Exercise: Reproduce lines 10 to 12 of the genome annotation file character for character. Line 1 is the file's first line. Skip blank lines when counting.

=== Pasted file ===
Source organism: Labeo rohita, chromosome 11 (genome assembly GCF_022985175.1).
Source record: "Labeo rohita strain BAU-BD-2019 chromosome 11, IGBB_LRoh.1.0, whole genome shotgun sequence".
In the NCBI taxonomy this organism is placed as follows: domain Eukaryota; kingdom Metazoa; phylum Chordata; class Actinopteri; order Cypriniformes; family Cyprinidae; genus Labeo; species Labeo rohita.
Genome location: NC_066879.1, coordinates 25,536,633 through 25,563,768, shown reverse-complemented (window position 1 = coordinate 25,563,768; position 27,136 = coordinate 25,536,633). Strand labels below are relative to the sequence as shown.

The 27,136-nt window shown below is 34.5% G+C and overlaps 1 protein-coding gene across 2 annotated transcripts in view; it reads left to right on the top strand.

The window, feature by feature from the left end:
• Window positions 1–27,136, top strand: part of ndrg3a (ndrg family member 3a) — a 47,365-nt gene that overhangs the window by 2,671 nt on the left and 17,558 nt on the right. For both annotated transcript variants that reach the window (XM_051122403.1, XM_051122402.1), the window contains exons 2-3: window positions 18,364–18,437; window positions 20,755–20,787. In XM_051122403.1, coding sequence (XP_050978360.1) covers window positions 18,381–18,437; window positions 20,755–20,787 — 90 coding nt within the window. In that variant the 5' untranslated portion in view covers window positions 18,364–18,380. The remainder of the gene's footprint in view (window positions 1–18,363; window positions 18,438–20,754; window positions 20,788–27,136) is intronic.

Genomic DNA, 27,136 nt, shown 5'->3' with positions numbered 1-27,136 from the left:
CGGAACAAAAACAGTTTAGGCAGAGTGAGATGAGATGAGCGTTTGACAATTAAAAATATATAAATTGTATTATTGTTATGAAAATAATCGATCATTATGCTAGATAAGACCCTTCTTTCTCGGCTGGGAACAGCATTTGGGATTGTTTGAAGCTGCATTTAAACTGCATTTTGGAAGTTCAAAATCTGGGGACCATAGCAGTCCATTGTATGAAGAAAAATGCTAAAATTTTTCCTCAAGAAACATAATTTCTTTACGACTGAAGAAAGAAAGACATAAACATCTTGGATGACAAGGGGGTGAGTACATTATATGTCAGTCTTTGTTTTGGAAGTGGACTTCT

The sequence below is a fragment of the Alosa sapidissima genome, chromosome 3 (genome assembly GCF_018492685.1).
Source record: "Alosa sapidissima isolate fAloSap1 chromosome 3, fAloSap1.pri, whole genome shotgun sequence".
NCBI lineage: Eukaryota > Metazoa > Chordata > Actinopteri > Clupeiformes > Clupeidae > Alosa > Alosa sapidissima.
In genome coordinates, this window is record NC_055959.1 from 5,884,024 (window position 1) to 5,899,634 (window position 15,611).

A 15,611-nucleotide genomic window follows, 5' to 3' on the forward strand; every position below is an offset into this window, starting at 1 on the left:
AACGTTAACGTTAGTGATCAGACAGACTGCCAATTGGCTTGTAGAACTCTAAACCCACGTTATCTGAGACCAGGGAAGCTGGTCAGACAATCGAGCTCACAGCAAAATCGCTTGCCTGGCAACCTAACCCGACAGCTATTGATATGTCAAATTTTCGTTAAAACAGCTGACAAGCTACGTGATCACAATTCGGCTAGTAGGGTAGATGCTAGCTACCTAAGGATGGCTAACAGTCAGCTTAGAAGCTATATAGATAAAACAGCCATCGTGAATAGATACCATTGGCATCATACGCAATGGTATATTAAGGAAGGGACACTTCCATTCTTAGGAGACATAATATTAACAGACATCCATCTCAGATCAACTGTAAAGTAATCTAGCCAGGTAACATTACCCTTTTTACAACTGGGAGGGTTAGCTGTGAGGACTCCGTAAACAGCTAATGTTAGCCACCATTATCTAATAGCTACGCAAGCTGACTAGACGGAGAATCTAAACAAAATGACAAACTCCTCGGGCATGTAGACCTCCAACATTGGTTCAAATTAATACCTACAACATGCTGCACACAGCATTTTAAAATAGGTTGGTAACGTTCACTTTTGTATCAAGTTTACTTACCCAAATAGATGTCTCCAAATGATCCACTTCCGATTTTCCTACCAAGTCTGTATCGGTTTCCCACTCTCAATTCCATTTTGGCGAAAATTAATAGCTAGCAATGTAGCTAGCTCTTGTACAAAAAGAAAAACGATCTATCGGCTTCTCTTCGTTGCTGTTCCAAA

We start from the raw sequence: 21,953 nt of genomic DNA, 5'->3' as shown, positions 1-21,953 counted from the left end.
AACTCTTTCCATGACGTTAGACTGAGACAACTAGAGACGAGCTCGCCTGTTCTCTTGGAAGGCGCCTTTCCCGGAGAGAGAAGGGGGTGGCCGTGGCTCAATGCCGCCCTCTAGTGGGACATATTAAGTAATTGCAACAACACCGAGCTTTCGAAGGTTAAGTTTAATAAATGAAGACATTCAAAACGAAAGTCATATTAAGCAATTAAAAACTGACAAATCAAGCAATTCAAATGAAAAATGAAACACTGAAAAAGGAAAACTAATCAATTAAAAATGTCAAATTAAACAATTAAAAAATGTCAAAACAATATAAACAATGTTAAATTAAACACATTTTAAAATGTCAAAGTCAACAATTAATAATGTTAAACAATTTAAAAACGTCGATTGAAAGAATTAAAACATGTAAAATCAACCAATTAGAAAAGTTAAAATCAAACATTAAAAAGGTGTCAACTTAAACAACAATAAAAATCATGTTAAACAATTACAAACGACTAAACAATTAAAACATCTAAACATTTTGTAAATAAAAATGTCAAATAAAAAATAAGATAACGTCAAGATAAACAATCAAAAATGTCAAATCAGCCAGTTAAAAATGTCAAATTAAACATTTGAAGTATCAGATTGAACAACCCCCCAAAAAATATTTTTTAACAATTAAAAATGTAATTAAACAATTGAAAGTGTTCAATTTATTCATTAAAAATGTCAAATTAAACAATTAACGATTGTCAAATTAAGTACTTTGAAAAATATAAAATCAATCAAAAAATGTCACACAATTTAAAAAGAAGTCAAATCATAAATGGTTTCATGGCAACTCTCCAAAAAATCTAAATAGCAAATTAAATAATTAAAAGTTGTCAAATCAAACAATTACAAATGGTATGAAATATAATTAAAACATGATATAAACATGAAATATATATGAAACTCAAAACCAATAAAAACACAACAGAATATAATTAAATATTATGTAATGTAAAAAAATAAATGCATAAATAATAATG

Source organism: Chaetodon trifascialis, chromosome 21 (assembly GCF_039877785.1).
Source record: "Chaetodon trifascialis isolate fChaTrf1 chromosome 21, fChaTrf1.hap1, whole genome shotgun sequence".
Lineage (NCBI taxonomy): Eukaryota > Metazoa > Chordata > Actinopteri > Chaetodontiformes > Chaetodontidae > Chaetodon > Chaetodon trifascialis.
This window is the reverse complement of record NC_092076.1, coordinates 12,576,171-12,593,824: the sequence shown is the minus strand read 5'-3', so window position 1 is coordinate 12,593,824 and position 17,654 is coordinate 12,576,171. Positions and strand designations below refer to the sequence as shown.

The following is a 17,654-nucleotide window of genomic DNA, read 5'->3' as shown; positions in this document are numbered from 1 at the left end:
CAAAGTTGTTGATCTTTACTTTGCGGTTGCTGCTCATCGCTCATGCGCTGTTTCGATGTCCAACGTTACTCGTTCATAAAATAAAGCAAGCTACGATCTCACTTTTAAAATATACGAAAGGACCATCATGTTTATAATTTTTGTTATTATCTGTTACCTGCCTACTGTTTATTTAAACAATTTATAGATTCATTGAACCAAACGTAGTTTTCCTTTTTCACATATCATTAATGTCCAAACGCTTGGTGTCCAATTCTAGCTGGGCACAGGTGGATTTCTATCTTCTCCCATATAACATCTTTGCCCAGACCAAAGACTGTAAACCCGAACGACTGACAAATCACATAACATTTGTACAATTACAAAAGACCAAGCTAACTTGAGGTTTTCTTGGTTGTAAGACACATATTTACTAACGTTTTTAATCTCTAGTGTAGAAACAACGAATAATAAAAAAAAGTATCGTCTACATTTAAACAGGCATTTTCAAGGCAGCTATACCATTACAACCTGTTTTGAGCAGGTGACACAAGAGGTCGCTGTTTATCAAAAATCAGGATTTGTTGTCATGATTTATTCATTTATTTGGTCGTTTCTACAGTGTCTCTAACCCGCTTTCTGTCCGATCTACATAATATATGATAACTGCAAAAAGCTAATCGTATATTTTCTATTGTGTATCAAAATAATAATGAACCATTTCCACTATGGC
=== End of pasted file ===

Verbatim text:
The sequence below is a fragment of the Alosa sapidissima genome, chromosome 3 (genome assembly GCF_018492685.1).
Source record: "Alosa sapidissima isolate fAloSap1 chromosome 3, fAloSap1.pri, whole genome shotgun sequence".
NCBI lineage: Eukaryota > Metazoa > Chordata > Actinopteri > Clupeiformes > Clupeidae > Alosa > Alosa sapidissima.